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January 2023


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5 minutes ago, EastonSN+ said:

We are on the east side of the northern stream low so flexes the SE ridge. That is normal in a la Nina with no strong blocking.

it depends, there have been some super cold la ninas in the past, some of our snowiest winters were la ninas

I wouldn't be hoping for a weak el nino-- those behave like neutrals at our latitude, if you want an el nino hope for a high moderate or a strong one.

weak el ninos are better for new england (moreso now).

 

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2 minutes ago, LibertyBell said:

it depends, there have been some super cold la ninas in the past, some of our snowiest winters were la ninas

 

Yes but the difference is strong, well placed blocking. La Nina with no blocking is horrendous for snow here.

The NAO has not been negative since December 15.

 

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1 minute ago, EastonSN+ said:

Yes but the difference is strong, well placed blocking. La Nina with no blocking is horrendous for snow here.

The NAO has not been negative since December 15.

 

Yes the best la ninas are the ones that come after el ninos.

I wouldn't be hoping for a weak el nino-- those behave like neutrals at our latitude, if you want an el nino hope for a high moderate or a strong one.

weak el ninos are better for new england (moreso now).

People point to 1977-78 but that was a very special case of a second year weak el nino and so behaved much more like a moderate el nino.

 

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8 hours ago, jm1220 said:

The reason I keep saying that CC is a plus on top of an already crappy pattern is because this winter’s pattern would suck no matter what year. It’s been a rampaging Pacific along with the steep SE Ridge. “Another year” would be +7 or 8 January not +10 but it’s been constantly cold in the northern Plains and NW for several winters. Seattle has more snow than Boston this winter. Part of this to me is the rubber band snapping back and we can’t bank on blockbuster winters like we had last decade. Where CC might really contribute though is reinforcing certain patterns like these where the warm Atlantic reinforces the SE Ridge and warm western Pacific reinforces a Nina atmospheric state. More research needs to be done on that. In the summer it seems to reinforce our increasing humidity on a southerly flow vs more hot 95+ degree days on a westerly wind. The ridge becoming steeper causes the Bermuda High to move north and it becomes more Florida like here while the worst of the heat shoots over into New England.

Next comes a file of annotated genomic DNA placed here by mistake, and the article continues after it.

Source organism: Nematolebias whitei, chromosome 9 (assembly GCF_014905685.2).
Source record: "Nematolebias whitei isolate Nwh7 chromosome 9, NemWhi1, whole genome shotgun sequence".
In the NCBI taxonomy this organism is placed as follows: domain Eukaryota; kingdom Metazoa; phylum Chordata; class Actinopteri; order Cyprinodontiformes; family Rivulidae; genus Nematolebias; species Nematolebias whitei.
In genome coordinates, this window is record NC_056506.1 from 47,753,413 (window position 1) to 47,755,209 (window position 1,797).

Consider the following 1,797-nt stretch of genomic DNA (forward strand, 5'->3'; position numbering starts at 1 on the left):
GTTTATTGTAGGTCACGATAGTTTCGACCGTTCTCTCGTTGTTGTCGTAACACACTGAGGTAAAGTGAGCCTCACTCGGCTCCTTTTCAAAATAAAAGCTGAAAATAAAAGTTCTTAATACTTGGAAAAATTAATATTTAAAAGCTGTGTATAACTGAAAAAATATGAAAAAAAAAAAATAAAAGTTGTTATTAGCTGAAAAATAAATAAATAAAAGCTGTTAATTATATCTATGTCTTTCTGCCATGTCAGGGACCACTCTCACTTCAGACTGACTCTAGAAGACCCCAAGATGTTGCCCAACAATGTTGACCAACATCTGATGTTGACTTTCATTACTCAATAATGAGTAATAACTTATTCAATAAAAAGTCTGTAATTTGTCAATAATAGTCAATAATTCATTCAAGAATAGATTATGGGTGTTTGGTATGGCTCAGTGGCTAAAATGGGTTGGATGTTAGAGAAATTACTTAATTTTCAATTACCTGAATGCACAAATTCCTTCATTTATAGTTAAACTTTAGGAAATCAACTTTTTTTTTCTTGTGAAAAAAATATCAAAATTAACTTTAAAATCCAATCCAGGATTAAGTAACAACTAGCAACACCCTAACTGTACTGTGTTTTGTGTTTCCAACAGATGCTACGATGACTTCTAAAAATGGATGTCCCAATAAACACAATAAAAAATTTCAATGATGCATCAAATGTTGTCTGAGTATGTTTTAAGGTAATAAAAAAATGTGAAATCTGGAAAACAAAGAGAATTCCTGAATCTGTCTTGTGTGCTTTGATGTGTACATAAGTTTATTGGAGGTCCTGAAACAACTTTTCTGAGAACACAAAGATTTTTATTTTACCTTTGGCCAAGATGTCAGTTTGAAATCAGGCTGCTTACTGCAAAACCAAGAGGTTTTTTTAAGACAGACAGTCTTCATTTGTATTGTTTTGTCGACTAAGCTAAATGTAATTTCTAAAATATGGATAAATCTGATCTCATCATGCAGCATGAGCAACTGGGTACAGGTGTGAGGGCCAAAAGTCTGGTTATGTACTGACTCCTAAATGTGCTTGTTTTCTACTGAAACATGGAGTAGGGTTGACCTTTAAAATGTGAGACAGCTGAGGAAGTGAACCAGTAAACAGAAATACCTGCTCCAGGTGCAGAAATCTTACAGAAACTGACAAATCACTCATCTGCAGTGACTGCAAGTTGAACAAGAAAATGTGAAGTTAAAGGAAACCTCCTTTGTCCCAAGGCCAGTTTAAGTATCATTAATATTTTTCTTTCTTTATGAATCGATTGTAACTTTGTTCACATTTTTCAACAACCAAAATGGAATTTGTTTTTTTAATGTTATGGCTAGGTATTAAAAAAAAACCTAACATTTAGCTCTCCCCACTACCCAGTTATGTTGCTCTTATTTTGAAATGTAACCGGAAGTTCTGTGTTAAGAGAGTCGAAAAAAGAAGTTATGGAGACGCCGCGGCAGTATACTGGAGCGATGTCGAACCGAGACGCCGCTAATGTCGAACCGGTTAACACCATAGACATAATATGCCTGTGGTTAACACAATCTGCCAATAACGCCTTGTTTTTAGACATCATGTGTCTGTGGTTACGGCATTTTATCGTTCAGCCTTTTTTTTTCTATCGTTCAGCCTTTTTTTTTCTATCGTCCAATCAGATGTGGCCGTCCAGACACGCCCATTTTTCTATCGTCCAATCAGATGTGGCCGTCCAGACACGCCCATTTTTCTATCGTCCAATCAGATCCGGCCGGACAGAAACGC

Yes that sucks as I love hot dry weather vs very warm humid weather.  I think humanity won't stand by and we'll probably have some climate engineering projects underway in the next few decades to try to fix some of these issues with much warmer waters and deviating ocean currents, etc.

Another much serious issue that hasn't been mentioned much is the horrible severe weather season in the south which now seems to be year round.  The severe weather season has actually shifted from Oklahoma and Texas to Dixie Alley where tornadoes are much more frequent now and a year round severe weather season.

 

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The NMP is moving rapidly west at high latitudes (around 86 N) and is now north of Wrangel Island in northeast Siberia. In the 1990s it was back around the northwest arctic islands of Canada. (when first reliably located in 1840, it was on the northern Canadian mainland; it drifted NNW rather slowly to 1950 and then began to accelerate gradually) ...

There is no longer any northerly component to its forward motion, after a period of WNW movement it became due west and begins to look more like WSW in coming years, moving slowly back to lower latitudes.

Also the magnetic field is slowly weakening. But I don't think there is any expert consensus on it "flipping" if by that you mean reversing polarity. That could happen in the distant future but I wouldn't expect it in the 21st century. The NMP could end up somewhere around the northern part of west Siberia or even Novaya Zemlya or Franz Josef Land, within a few decades. As significant as the change in magnetic north has already been, that would really add to the displacement. 

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8 hours ago, donsutherland1 said:

In New York City, winters are warming, the measurable snow season is shrinking in length, and the average number of events is falling. However, the benefits of added moisture (warm air holds more moisture) has contributed to rising seasonal snowfall as the average event is now larger. There will come a time when the warming is sufficiently great to offset the benefits of added moisture. That process is underway in Washington, DC, but not Philadelphia or New York. It could be another decade or two before such a trend develops in Philadelphia and New York City (an additional 1.0°-1.5° of winter warming is likely needed if Washington's data is representative).

As we move toward that inflection point, one will probably see greater variability between high snow and very low snowfall winters, the latter will often be exceptionally warm even against the 1991-2020 reference period.

We're also going to see more and more winters which have one snowfall defining the majority of the snowfall season.  This usually only happened in strong el ninos, but we see it more in other enso winters too (like 2005-06).  Milder with one dominant snowfall will probably comprise at least one third of our snowfall seasons going forward.

It already feels like the south shore of Long Island has become like Norfolk and Virginia Beach.

 

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9 hours ago, WX-PA said:

Don't think so..When you deal with averages, everything balances out..The last 2 decades was not the climate for NY Metro..it was too snowy. This isn't the climate either..it's somewhere in the middle. There will be snowy, cold winters again..From 1972-1977 it didn't snow in this area. The same from 1983-1992..I went through those times, we celebrated a 3 inch snowstorm.

There is no such thing as "average"  the climate has and will always be a moving target.